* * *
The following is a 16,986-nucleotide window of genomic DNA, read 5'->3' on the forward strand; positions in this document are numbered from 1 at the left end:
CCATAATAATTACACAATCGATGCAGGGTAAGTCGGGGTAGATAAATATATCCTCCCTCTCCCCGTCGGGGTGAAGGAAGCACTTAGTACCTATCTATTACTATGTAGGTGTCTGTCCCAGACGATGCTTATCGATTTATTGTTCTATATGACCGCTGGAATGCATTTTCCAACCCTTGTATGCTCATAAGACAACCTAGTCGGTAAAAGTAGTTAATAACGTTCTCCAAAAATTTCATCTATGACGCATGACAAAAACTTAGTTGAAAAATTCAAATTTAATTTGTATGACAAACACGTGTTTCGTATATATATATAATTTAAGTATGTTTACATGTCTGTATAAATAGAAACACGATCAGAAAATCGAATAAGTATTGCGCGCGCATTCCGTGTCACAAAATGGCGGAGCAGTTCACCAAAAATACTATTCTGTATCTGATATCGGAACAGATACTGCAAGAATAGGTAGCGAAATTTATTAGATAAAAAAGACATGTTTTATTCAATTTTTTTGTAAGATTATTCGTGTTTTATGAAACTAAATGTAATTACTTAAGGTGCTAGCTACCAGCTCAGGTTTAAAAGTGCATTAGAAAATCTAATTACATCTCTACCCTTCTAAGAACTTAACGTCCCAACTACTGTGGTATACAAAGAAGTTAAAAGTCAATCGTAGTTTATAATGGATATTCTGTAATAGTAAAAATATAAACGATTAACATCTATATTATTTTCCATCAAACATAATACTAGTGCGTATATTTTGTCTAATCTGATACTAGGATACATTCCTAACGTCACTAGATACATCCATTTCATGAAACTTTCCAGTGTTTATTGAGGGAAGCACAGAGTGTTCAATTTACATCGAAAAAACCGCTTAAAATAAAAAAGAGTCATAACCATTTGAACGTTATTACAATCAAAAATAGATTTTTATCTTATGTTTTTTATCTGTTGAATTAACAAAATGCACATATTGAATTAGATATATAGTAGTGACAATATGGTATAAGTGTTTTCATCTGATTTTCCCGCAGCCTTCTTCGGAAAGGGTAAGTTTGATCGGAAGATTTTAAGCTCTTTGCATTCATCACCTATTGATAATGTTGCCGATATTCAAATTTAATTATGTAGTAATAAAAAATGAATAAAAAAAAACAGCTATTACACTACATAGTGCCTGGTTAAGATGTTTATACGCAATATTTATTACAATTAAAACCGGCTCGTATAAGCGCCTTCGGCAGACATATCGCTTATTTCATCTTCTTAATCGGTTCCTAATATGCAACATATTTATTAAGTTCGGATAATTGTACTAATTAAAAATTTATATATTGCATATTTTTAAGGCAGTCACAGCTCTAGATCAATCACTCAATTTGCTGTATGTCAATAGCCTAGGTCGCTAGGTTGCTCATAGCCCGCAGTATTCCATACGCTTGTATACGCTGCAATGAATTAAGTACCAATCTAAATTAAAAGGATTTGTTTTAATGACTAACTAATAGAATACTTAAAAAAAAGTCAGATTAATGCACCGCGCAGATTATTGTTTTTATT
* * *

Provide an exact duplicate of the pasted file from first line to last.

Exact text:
The following is a 16,986-nucleotide window of genomic DNA, read 5'->3' on the forward strand; positions in this document are numbered from 1 at the left end:
CCATAATAATTACACAATCGATGCAGGGTAAGTCGGGGTAGATAAATATATCCTCCCTCTCCCCGTCGGGGTGAAGGAAGCACTTAGTACCTATCTATTACTATGTAGGTGTCTGTCCCAGACGATGCTTATCGATTTATTGTTCTATATGACCGCTGGAATGCATTTTCCAACCCTTGTATGCTCATAAGACAACCTAGTCGGTAAAAGTAGTTAATAACGTTCTCCAAAAATTTCATCTATGACGCATGACAAAAACTTAGTTGAAAAATTCAAATTTAATTTGTATGACAAACACGTGTTTCGTATATATATATAATTTAAGTATGTTTACATGTCTGTATAAATAGAAACACGATCAGAAAATCGAATAAGTATTGCGCGCGCATTCCGTGTCACAAAATGGCGGAGCAGTTCACCAAAAATACTATTCTGTATCTGATATCGGAACAGATACTGCAAGAATAGGTAGCGAAATTTATTAGATAAAAAAGACATGTTTTATTCAATTTTTTTGTAAGATTATTCGTGTTTTATGAAACTAAATGTAATTACTTAAGGTGCTAGCTACCAGCTCAGGTTTAAAAGTGCATTAGAAAATCTAATTACATCTCTACCCTTCTAAGAACTTAACGTCCCAACTACTGTGGTATACAAAGAAGTTAAAAGTCAATCGTAGTTTATAATGGATATTCTGTAATAGTAAAAATATAAACGATTAACATCTATATTATTTTCCATCAAACATAATACTAGTGCGTATATTTTGTCTAATCTGATACTAGGATACATTCCTAACGTCACTAGATACATCCATTTCATGAAACTTTCCAGTGTTTATTGAGGGAAGCACAGAGTGTTCAATTTACATCGAAAAAACCGCTTAAAATAAAAAAGAGTCATAACCATTTGAACGTTATTACAATCAAAAATAGATTTTTATCTTATGTTTTTTATCTGTTGAATTAACAAAATGCACATATTGAATTAGATATATAGTAGTGACAATATGGTATAAGTGTTTTCATCTGATTTTCCCGCAGCCTTCTTCGGAAAGGGTAAGTTTGATCGGAAGATTTTAAGCTCTTTGCATTCATCACCTATTGATAATGTTGCCGATATTCAAATTTAATTATGTAGTAATAAAAAATGAATAAAAAAAAACAGCTATTACACTACATAGTGCCTGGTTAAGATGTTTATACGCAATATTTATTACAATTAAAACCGGCTCGTATAAGCGCCTTCGGCAGACATATCGCTTATTTCATCTTCTTAATCGGTTCCTAATATGCAACATATTTATTAAGTTCGGATAATTGTACTAATTAAAAATTTATATATTGCATATTTTTAAGGCAGTCACAGCTCTAGATCAATCACTCAATTTGCTGTATGTCAATAGCCTAGGTCGCTAGGTTGCTCATAGCCCGCAGTATTCCATACGCTTGTATACGCTGCAATGAATTAAGTACCAATCTAAATTAAAAGGATTTGTTTTAATGACTAACTAATAGAATACTTAAAAAAAAGTCAGATTAATGCACCGCGCAGATTATTGTTTTTATT